With each passing day, we become less secure and so do our fellow human beings around the world. Speak about proverbial Pandora’s boxes. I won’t give them the respect of being called “unintended consequences.” These so-called brilliant people, these big thinking strategists, should have known better. From the start they have been so infuriatingly sure of themselves in their effort to refashion the world that it never occurred to them that the unwashed masses out there didn’t necessarily want to be shaped in our image. If you doubted the validity of a domino effect in the 1960s, be assured it is alive and well in the early 21st Century.
To be sure, George Bush didn’t start the current tragic conflict surrounding the Holy Land. Its roots predate his presidency and reflect so many missed opportunities and missteps on all sides that only a very thick scholarly volume could begin to define cause and effect. But it can be said that just as Bush’s distracting adventure into Iraq put any real effort to stamp our terrorism on the back burner, it can equally be argued that the Administration’s cavalier abandonment of any vigorous peace effort between Israel and Palestine has at the very least exasperated an already untenable situation.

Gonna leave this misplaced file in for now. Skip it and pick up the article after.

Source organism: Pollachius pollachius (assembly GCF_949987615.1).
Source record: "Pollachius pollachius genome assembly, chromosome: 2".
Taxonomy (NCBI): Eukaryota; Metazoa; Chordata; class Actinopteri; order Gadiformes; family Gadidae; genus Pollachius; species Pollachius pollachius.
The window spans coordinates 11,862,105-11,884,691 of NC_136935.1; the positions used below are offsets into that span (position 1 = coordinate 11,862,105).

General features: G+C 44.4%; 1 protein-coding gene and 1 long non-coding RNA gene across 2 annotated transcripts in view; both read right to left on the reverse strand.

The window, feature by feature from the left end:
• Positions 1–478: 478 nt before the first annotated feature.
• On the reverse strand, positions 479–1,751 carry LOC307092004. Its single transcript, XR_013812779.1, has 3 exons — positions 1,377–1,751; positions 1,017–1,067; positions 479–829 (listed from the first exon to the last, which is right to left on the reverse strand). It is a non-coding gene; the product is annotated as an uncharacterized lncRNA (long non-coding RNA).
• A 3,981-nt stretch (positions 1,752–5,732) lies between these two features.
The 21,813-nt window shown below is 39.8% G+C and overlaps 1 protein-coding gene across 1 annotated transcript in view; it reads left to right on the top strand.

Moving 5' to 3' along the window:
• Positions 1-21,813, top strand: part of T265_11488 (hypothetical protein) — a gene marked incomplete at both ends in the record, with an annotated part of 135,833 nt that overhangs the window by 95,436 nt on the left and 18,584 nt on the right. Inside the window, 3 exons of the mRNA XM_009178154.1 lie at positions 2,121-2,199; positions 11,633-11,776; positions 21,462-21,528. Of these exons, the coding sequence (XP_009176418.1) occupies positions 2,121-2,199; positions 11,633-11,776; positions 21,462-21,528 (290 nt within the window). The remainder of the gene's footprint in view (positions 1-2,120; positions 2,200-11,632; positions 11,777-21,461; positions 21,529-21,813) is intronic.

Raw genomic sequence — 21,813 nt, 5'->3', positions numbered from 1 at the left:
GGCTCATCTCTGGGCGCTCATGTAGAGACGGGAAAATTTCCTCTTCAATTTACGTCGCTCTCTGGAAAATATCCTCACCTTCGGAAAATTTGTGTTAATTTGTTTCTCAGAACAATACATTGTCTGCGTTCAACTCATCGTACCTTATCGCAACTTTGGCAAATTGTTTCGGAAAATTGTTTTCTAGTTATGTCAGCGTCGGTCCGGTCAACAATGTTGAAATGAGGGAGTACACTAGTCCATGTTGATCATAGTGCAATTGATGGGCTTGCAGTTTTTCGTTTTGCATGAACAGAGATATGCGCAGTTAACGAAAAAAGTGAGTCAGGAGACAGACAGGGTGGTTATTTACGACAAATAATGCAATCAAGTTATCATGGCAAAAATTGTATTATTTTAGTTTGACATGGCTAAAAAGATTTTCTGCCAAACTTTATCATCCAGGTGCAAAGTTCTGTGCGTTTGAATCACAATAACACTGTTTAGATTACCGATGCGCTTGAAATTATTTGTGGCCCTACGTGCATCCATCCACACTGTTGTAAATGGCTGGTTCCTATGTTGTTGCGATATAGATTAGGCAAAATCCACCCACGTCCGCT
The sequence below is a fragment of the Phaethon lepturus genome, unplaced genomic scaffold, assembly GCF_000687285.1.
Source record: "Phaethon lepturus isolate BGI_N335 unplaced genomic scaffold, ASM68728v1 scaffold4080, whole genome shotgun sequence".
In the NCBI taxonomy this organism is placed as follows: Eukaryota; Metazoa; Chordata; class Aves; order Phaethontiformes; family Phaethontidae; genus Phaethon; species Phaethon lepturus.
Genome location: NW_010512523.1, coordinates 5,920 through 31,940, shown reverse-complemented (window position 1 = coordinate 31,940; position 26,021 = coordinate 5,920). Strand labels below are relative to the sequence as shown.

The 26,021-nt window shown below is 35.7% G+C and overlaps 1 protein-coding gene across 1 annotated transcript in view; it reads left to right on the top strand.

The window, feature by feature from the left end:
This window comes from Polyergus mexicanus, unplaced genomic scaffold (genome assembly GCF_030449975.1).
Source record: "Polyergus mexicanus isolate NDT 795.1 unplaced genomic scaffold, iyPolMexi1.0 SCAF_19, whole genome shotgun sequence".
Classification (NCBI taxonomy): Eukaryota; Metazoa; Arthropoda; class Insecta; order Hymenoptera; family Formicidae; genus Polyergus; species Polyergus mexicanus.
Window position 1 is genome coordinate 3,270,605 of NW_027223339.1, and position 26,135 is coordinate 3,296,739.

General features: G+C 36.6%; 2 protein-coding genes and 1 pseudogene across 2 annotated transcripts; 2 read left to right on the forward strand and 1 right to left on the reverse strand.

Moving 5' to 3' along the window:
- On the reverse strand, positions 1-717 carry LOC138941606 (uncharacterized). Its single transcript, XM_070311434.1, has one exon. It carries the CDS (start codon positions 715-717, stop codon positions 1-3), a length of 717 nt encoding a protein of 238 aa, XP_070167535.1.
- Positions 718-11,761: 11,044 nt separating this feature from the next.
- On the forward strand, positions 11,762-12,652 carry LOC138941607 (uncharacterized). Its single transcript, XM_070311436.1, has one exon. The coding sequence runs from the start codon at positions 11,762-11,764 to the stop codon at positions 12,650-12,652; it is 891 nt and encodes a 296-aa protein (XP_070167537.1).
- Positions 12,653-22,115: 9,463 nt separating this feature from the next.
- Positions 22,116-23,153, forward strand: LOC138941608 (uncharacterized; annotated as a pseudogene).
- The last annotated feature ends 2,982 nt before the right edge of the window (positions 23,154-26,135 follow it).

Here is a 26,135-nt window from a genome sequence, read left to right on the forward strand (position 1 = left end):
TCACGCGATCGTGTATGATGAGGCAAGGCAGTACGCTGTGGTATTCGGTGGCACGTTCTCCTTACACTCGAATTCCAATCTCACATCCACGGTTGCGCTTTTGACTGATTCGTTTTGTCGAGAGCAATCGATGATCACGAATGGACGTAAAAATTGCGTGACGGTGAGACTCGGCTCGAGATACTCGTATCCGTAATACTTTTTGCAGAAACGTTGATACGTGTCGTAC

The real problem is that the United States has in the last six years been deeply weakened in every way. We have lost respect in the world and dissipated our strategic strength militarily and financially to the degree that it might be fair to ask whether we in fact remain a super power any more. Our ability to face real, as opposed to imagined, threats has been sorely undermined. The North Koreans know that as do the Iranians. By the way, have you noticed that all the problems in Iraq that once were attributed to Al Qaeda are now the fault of Iran? The mythical torch has been passed. It’s not we who are failing in Iraq, it’s those Iranian backed evil doers who are undermining our oft proclaimed success. When it comes to the tragic conflict now so heatedly under way, we are no longer seen as an honest broker, something that Bill Clinton worked so hard to achieve. Is it any wonder he remains so popular in the world? And the stem cell veto, beyond the horrific implications that it has for vital research, may also weaken us, sooner rather than later. Why should any serious stem cell scientist work in the United States when other governments are so ready to give their all in the pursuit of her or his research? Remember Ross Perot’s great whooshing sound? Jobs have exited as predicted; will brains be drained from our shores as well?